MJA Symposium: Trust and working with whistleblowers

By March 7, 2024Public

Symposium organiser, MJA vice-chair Emma Wilkinson

Book your place for the 2024 MJA Symposium, on April 13, and discover how to hone your skills around building trust and working with whistleblowers.

Bookings have now closed in order to provide details to caterers and security at the venue.  All those who have registered and paid have been sent the final programme and venue details but they can also be downloaded:

Download MJA Annual Symposium Final Details 2024

We have an impressive line up of investigative journalists who have exposed shocking stories including the doctors who raised concerns about Lucy Letby and Medicine’s Me-too scandal around sexual incidents. The all-day event will be opened by Mark Honigsbaum, senior lecturer City University, who are providing our venue for the day, and MJA Chair, Shaun Lintern, who will also be fielding questions on the final panel session — along with Pulse editor Jaimie Kaffash and a representative of Symposium sponsors, the Doctors’ Association UK (DAUK).

The lowdown on leaks

The morning plenary session will focus on whistleblowers and leaks and presentations:

Rosa Furneaux, whose work is published by The Bureau of Investigative Journalism and Reuters offers a global perspective and talks about her work uncovering how substandard medicines were harming children with cancer.

Lucy Letby: Raising concerns and not being heard will be explored by Dr Ravi Jayaram, from the Countess of Chester Hospital.

Deb Cohen, established the BMJ Investigations unit, helped to expose unsafe hip implants and failings at the Tavistock GIDS and has contributed to Newsnight, BMJ, ITV and Channel 4. She will be looking at how to deal with sensitive leaked information.

Medicine’s me-too moment

Investigative journalist Adele Waters talks about the BMJ and Guardian exposé of sexual assaults and harassment on NHS premises

Adele Waters, will talk about medicine’s me-too moment — and the massive Freedom of Information exercise undertaken by the BMJ and Guardian to expose the scale of sexual assaults on NHS premises.

We’ll also be looking at how to play the long game in building trust — and working with organisations such as DAUK, who are the voice of frontline doctors, patient groups and other groups and individuals with a commitment to patient safety and quality care.


After a lunch-break, with tea, coffee and sandwiches provided, we’ll have a series of workshops around working with whistleblowers, using data to build trust (with Tom Calver from The Times and Sunday Times, the importance of fact checking (Steve Nowottny, Full Fact) and covering an inquiry (James Harrison, Freelance).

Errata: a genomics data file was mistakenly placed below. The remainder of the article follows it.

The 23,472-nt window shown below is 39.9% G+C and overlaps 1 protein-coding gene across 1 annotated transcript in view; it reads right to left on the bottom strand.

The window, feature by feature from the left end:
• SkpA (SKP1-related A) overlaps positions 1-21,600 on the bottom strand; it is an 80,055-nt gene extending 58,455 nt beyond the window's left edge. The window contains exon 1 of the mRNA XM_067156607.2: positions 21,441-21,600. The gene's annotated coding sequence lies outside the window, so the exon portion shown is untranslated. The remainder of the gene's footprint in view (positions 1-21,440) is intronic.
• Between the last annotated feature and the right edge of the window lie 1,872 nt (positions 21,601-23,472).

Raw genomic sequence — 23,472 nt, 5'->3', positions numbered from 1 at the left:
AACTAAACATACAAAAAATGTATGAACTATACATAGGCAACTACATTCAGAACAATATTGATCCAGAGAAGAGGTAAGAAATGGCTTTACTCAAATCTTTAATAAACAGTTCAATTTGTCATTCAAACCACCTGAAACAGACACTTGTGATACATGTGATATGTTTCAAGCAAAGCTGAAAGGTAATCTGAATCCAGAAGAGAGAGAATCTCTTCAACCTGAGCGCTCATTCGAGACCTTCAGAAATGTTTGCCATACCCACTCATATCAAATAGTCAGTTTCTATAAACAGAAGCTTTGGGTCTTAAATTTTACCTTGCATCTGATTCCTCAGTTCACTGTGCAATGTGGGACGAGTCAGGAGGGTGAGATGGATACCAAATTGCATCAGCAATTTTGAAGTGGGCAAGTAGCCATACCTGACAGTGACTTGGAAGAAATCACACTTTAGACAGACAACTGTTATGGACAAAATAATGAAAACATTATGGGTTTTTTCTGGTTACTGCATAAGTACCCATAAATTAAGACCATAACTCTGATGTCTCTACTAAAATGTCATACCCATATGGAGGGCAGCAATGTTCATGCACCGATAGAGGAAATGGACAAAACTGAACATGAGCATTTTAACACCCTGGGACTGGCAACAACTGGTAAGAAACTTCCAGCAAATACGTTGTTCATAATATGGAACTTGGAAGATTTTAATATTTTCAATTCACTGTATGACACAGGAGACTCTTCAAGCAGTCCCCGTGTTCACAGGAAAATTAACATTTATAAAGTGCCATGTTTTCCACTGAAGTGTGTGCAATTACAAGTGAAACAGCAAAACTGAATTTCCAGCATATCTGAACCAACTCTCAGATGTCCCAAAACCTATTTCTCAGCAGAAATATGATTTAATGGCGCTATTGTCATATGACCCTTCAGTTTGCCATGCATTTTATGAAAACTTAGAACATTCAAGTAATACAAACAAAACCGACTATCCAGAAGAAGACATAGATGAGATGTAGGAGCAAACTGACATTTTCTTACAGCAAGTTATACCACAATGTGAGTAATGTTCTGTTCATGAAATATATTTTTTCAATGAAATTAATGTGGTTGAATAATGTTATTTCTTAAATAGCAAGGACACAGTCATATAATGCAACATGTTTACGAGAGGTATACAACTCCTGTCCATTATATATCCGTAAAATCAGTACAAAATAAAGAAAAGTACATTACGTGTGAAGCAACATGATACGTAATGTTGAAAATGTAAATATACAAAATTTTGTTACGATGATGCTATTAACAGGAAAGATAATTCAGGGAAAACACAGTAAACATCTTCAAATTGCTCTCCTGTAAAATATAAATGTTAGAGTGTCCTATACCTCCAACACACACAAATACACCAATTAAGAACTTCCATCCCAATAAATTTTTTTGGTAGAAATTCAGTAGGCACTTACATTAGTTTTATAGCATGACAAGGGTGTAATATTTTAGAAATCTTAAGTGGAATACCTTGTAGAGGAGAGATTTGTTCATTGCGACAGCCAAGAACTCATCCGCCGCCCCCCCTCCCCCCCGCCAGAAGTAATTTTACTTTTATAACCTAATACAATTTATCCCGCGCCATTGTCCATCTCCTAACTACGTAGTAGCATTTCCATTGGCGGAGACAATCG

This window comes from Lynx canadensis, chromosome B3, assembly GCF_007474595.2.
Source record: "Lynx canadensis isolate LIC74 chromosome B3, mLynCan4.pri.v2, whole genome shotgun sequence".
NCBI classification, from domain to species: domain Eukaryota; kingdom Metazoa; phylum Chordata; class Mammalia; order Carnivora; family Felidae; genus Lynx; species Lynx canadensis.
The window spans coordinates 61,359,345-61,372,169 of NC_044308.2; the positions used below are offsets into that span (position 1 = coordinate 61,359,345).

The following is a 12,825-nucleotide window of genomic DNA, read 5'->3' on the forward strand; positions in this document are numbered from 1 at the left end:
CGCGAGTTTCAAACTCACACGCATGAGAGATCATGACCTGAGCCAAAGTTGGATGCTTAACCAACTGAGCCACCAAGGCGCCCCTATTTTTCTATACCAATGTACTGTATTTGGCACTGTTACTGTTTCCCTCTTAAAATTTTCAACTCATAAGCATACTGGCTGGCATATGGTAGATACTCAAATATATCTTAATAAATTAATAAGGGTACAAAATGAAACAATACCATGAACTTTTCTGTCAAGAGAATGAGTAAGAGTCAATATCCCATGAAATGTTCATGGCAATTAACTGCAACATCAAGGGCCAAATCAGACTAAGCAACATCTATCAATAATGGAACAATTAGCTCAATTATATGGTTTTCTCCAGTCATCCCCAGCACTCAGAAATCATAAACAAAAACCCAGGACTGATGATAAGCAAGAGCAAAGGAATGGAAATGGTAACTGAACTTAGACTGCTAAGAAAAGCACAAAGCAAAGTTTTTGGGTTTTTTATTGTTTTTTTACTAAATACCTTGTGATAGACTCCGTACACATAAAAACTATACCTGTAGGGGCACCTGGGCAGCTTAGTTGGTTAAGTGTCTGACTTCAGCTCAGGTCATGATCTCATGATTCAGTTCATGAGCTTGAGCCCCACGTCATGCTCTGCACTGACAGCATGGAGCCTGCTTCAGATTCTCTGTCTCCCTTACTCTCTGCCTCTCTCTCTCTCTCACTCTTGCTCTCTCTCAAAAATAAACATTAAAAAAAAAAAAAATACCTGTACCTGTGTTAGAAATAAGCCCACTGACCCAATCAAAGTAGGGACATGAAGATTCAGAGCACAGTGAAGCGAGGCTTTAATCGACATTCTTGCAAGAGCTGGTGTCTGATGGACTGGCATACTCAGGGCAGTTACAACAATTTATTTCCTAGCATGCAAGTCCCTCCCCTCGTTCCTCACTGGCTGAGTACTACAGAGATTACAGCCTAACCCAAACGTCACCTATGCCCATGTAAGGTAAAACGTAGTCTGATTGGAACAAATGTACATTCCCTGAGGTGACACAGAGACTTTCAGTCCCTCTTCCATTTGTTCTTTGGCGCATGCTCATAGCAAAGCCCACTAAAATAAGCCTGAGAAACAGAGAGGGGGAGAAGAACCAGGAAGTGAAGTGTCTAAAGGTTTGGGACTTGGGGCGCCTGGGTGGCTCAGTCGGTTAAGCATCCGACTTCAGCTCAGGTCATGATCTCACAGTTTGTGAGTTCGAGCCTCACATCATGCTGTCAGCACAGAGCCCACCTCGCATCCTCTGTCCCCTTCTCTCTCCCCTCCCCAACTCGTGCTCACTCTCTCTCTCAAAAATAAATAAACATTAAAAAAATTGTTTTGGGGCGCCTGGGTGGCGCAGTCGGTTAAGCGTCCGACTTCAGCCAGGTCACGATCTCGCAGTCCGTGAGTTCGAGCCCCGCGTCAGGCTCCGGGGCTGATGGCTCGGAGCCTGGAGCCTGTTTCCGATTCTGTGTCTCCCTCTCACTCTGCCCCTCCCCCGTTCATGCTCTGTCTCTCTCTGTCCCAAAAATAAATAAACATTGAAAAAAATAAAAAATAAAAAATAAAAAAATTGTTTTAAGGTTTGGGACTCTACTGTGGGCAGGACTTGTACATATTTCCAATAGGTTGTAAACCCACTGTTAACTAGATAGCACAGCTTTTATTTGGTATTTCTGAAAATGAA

The Symposium will close with what is bound to be a lively discussion on whistleblowing and the NHS, which will be chaired by MJA vice-chair and symposium organiser, Emma Wilkinson.

As part of the MJA’s commitment to nurturing new talent there is a discounted admission for students. If you are self-employed, please note that as this symposium constitutes a training course to develop skills, under HMRC rules it is a tax-deductible expense. (The MJA is on HMRC’s list of approved professional bodies and learned societies, so membership fees are also tax deductible.)

With thanks to Symposium and MJA Awards sponsors, DAUK.

MJA Symposium Schedule (Saturday April 13, 2024):

Welcome address, Shaun Lintern MJA chair and Mark Honigsbaum, senior lecturer City University

10:00-13:00 Morning plenary session: Whistleblowers and leaks (coffee break 11.30)

A global story – uncovering how substandard medicines were harming children with cancer Rosa Furneaux, The Bureau of Investigative Journalism/Reuters

Lucy Letby: Raising concerns and not being heard Dr Ravi Jayaram, Countess of Chester Hospital

Dealing with sensitive leaked information Deb Cohen, Freelance journalist who has worked for Newsnight, BMJ, and ITV

Medicines Me Too moment – Adele Waters, BMJ and David Batty, The Guardian

Playing the long game in building trust – Henry Anderson, HSJ


13.45-14:45 Workshops

Using data to build trust Tom Calver, The Times and Sunday Times

Covering an inquiry – James Harrison, a freelance reporter covering the Covid inquiry for Open Democracy


15.00-16.00 Workshops

The importance of fact checking – Steve Nowottny, Full Fact

Working with whistleblowers, Protect charity

16.00-17.00 Panel discussion: whistleblowing and the NHS (chaired by Emma Wilkinson)

17:00 Networking session


MJA Symposium delegate rates:

  • MJA Student Member/City, University of London Student £10
  • Other Students  £25 (why not join the MJA for £13 and receive all the benefits of membership plus pay the reduced fee of £10 to attend)
  • MJA Member £30
  • Women in Journalism Member/We Are Black Journos Member/Guild of Health Writers Member £40
  • Non Member £50

Please complete the registration form to secure your place.  When you press submit you will be directed to our payment page.  Your place is not secured until you make your payment.  You will also receive a confirmation email.  If you don’t get redirected to the payment page and/or don’t receive a confirmation email get in touch so that we can secure your place

Registration is now closed

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